Aílton Manuel da Silva is not your usual waiter. He dresses as one, carries himself as one and even sports a tray full of cold drinks and snacks, but instead of a restaurant or a cafe, he works in the streets, braving the hot sun and incoming traffic to provide for his family. He is the “traffic waiter” of Recife, and probably the world’s most elegant street vendor.
Every morning at 5 a.m., 43-year-old Aílton Manuel da Silva wakes up, puts on his creased pants, white shirt, bow tie and lacquered shoes and leaves for work. He arrives at the busy intersection of Avenida Almirante Dias Fernandes and Rua Emiliano Ribeiro at around 5:30 and gets ready for a long day of waiting through traffic. He prepares his bottles of cold water, cans of soda and snacks like popcorn and chips, sets them neatly on his metal tray, and at 7 in the morning he steps into traffic to offer motorists his assortment of refreshments.
Aílton has been working as a traffic waiter for two years. It all started in January 2015, when he lost his job as a lathe worker, and with it, his ability to take care of his wife and three children. Tired of waiting for another opportunity to join the active workforce, the 43-year-old decided to try his luck as a street vendor in an intersection near his home, in Recife, Brazil’s Pernambuco state. He knew it would be tough, but he didn’t expect people to be so prejudiced against street vendors
Dressed in a tank top, shorts and slippers, da Silva failed to convince drivers to give him the time of day, and most of them didn’t even roll down their car windows for fear of being harassed. But he didn’t let the negative experience get him down, instead he decided that what his new job needed was a little class. He changed his casual attire with an elegant one, trading the shorts for creased pants, the tank top for a white shirt, the slippers for lacquered shoes, and even added elegant accessories like a black bow tie and a hat to protect him from the sun. People’s attitude toward him changed radically and he now earns enough to support his family and even put his wife through college.
As soon as the stoplight turns red, the traffic waiter steps into the street, carrying his products on a tray, like an actual waiter, and tries to get the attention of as many drivers as possible, before they drive off. Aílton is quick on his feet, and doesn’t mind working in the street, but he says things get tough after about 10 in the morning, when his biggest enemy, the sun, starts to make its presence felt. He tries to drink as much water as possible to keep himself hydrated, and often splashes it on his face and clothes as well, but having to wear long sleeves and pants in direct sunlight sometimes takes a toll, and he gets tired very fast. Ever since his wife warned him about skin cancer, he also makes sure to cover his skin with plenty of sunscreen.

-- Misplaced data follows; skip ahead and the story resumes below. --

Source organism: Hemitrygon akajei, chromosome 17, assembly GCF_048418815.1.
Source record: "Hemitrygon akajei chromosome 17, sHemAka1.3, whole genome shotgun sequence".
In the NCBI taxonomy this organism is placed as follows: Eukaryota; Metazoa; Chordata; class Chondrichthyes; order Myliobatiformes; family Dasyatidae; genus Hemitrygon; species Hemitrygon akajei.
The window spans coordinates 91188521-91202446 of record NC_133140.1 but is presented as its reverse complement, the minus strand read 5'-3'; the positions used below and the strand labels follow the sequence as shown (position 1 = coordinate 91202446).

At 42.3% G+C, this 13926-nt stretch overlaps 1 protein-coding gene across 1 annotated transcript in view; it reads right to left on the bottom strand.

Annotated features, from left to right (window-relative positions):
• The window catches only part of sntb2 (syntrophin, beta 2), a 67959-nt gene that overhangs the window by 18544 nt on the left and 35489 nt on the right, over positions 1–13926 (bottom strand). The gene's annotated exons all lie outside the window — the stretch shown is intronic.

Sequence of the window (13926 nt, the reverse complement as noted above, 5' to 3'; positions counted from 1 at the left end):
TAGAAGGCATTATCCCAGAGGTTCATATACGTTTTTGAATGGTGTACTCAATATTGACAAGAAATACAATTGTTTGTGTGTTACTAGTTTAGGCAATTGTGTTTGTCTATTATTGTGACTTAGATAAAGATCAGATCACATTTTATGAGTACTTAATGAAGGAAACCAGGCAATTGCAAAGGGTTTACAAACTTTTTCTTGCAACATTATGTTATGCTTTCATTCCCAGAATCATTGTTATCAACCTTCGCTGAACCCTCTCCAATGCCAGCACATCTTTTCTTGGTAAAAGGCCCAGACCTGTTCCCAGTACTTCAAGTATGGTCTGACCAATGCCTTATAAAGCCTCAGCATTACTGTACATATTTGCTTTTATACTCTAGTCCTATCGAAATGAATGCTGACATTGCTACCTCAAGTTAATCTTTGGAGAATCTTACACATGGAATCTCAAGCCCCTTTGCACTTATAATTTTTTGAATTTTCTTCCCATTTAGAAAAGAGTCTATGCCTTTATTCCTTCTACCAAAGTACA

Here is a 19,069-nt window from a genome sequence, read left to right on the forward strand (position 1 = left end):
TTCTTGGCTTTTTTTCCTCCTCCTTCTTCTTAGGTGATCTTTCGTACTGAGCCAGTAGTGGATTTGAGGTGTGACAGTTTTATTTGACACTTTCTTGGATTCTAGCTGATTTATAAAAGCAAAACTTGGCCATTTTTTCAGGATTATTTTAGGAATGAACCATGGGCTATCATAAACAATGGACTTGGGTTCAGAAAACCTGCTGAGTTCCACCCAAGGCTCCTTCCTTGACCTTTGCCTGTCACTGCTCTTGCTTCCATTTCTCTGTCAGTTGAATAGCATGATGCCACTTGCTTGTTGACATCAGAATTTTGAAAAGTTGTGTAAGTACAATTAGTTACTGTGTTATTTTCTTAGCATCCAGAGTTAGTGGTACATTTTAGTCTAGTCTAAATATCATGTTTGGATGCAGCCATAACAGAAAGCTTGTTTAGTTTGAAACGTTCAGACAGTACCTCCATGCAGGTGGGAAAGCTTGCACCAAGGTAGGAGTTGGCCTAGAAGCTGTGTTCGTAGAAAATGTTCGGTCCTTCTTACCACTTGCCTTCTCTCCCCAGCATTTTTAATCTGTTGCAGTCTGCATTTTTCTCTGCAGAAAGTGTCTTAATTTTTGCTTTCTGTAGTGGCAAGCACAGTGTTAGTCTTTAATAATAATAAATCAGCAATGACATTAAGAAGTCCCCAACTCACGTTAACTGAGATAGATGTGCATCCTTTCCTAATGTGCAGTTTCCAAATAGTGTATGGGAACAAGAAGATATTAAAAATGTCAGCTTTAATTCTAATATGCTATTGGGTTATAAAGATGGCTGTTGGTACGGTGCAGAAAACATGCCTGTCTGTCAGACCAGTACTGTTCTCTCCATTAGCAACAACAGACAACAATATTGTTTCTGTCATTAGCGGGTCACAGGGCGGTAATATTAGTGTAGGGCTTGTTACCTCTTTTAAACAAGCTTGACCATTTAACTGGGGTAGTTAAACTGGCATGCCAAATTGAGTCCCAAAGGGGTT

Over the past two years, the traffic waiter has become a local celebrity in his neighborhood, and that has attracted the envy of his competitors. Genilson Luiz, who owns a self-service restaurant near Aílton’s usual spot, told the Diario Pernambuco that he often heard talks between other street vendors about how the traffic waiter was monopolizing the area and putting them out of business.
“They never got physical with him, but we had to warn another street vendor to leave him alone, explaining that it was Aílton’s attitude and elegance that was winning over customers,” Luiz said. “He always treats people with respect and they always look to him when they want to buy something.”
A typical work day usually ends at 5:30 p.m., and yields the traffic waiter around 400 Brazilian Reais ($121). That’s enough to put food on the table, but Aílton hopes to one day follow in the footsteps of his wife and get a college education, to increase his chances of finding a real job, and eventually be able to open his own store.
If this man’s ambition and effective marketing strategy aren’t enough to make an impression on you, perhaps you’ll be more impressed with his generosity. Every month, the traffic waiter saves money from his earnings to buy food, personal hygiene products and mattresses for the Jesus de Nazaré retirement home in the town where he grew up.
“I don’t have much, but I have enough for myself,” da Silva told reporters. “As long as I can help those worse off than me, I always will.”